Document Detail

Detection of perfusion defects during coronary occlusion and myocardial reperfusion after thrombolysis by intravenous administration of the echo-enhancing agent BR1.
MedLine Citation:
PMID:  9517556     Owner:  NLM     Status:  MEDLINE    
The purpose of this study was to detect myocardial perfusion defects as a result of coronary occlusion and myocardial reperfusion after thrombolysis with intravenous (i.v.) administration of the echo contrast agent BR1 (Bracco Research, Switzerland), which consists of microbubbles (median diameter 2.5 microm) containing sulfur exafluoride in a phospholipidic shell. To generate a coronary thrombosis, a copper coil was advanced into the left circumflex coronary artery in eight anesthetized dogs with opened chest cavities. Coronary occlusion occurred 18 +/- 10 minutes after the insertion of the coil and was documented both by an electromagnetic flow meter (as zero blood flow) and by radiolabeled microspheres (as myocardial perfusion defect). After 2 hours of occlusion, streptokinase was infused i.v.; reperfusion was documented by both the flow-meter and microspheres. Left ventricular cavity enhancement was apparent after all contrast injections. Peak cavity intensity did not increase with dose and was not affected by signal processing (suggesting signal saturation), whereas the duration of contrast effect significantly increased with the dose (from 26 +/- 16 to 147 +/- 74 seconds). Myocardial contrast intensity also increased after contrast (from 15 +/- 12 to 21 +/- 18 gray level/pixel, p < 0.001). Contrast echo detected myocardial perfusion defects (corresponding to 17% +/- 11% of LV cross-sectional area) in all the injections performed during coronary occlusion and detected myocardial reperfusion with a sensitivity of 50% versus microspheres. The extent of perfusion defects by contrast echo showed a good correlation with microspheres (r = 0.73). Myocardial reperfusion was not detected by changes in heart rate, aortic pressure, pulmonary arterial pressure, cardiac output, left ventricular fractional area change, or wall-motion score index. Hemodynamic parameters were not affected by contrast injections. Thus, the i.v. administration of BR1 allows us to accurately detect myocardial perfusion defects during coronary occlusion and, to a lesser extent, myocardial reperfusion after thrombolysis.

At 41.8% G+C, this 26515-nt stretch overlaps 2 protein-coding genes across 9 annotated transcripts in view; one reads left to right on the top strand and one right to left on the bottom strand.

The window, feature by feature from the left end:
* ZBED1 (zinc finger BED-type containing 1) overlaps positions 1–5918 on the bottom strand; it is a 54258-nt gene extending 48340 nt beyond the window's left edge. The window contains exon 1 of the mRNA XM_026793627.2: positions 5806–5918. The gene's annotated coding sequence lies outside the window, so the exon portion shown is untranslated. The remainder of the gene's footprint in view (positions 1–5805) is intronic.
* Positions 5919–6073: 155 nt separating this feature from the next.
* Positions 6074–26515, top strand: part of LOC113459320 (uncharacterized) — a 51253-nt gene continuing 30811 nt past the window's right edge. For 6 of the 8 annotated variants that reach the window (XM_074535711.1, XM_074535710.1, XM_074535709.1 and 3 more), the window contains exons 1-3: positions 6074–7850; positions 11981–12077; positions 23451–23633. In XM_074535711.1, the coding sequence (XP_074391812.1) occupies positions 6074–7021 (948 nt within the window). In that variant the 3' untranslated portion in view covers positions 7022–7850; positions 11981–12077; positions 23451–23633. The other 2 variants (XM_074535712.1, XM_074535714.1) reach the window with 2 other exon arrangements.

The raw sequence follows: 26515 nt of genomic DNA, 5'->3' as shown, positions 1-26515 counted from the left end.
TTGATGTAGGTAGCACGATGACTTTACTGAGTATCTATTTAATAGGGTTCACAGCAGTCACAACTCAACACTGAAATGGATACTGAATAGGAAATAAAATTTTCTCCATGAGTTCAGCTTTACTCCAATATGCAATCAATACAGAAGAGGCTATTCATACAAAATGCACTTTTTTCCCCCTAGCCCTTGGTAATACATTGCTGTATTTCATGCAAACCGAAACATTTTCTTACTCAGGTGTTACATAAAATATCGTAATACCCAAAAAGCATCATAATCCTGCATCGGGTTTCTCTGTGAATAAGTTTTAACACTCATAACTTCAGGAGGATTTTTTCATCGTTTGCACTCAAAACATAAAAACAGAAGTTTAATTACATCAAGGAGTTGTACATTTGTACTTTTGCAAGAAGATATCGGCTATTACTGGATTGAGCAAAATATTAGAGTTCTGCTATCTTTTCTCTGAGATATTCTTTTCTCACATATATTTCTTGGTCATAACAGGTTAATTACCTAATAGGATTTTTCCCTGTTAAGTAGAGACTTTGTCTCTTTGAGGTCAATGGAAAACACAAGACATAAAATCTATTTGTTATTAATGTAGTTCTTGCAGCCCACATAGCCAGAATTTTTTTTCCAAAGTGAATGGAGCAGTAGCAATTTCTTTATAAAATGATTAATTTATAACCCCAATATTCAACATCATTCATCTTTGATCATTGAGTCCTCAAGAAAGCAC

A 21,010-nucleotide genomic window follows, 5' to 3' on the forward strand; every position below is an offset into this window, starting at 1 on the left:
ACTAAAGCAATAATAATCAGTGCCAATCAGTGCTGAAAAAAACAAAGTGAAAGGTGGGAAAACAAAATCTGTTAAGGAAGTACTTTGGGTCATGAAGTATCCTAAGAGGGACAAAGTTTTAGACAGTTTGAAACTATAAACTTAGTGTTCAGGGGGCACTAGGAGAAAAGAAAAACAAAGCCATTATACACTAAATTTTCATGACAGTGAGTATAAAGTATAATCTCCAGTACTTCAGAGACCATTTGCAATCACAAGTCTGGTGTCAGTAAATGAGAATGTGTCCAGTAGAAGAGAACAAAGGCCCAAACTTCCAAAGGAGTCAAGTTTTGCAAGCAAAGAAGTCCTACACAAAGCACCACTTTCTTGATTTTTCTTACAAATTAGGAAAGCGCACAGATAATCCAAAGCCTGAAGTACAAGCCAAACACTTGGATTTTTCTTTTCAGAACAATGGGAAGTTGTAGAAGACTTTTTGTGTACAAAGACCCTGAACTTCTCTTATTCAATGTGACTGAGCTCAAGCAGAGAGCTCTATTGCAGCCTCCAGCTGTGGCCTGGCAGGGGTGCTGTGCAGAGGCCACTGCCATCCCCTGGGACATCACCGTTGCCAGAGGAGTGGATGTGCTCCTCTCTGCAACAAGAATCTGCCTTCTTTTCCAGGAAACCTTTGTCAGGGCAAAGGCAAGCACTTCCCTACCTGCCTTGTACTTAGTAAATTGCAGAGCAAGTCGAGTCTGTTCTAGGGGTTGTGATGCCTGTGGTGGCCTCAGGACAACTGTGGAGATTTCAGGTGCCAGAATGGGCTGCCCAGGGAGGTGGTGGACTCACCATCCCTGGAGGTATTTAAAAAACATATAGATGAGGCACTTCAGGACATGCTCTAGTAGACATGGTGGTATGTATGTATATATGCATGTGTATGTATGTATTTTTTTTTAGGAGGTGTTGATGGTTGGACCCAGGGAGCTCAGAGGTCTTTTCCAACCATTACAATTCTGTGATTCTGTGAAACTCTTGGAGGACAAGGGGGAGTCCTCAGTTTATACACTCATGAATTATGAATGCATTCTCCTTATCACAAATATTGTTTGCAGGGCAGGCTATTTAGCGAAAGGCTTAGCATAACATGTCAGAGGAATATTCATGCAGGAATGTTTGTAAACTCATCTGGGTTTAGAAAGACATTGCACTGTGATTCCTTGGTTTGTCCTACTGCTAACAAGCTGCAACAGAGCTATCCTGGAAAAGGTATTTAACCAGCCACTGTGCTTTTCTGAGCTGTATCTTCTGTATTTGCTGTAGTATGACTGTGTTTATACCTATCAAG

D Rovai; V Lubrano; C Vassalle; M Paterni; C Marini; M Kozakova; M Castellari; L Taddei; M G Trivella; A Distante; A N DeMaria; A L'Abbate
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Publication Detail:
Type:  Journal Article; Research Support, Non-U.S. Gov't    
Journal Detail:
Title:  Journal of the American Society of Echocardiography : official publication of the American Society of Echocardiography     Volume:  11     ISSN:  0894-7317     ISO Abbreviation:  J Am Soc Echocardiogr     Publication Date:  1998 Feb 
Date Detail:
Created Date:  1998-05-14     Completed Date:  1998-05-14     Revised Date:  2007-11-15    
Medline Journal Info:
Nlm Unique ID:  8801388     Medline TA:  J Am Soc Echocardiogr     Country:  UNITED STATES    
Other Details:
Languages:  eng     Pagination:  169-80     Citation Subset:  IM    
C.N.R. Clinical Physiology Institute, Pisa, Italy.
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MeSH Terms
Contrast Media / administration & dosage*
Coronary Thrombosis / drug therapy,  ultrasonography
Hemodynamics / drug effects
Myocardial Reperfusion*
Sulfur Hexafluoride / administration & dosage,  diagnostic use*,  pharmacology
Thrombolytic Therapy*
Reg. No./Substance:
0/Contrast Media; 2551-62-4/Sulfur Hexafluoride

From MEDLINE®/PubMed®, a database of the U.S. National Library of Medicine

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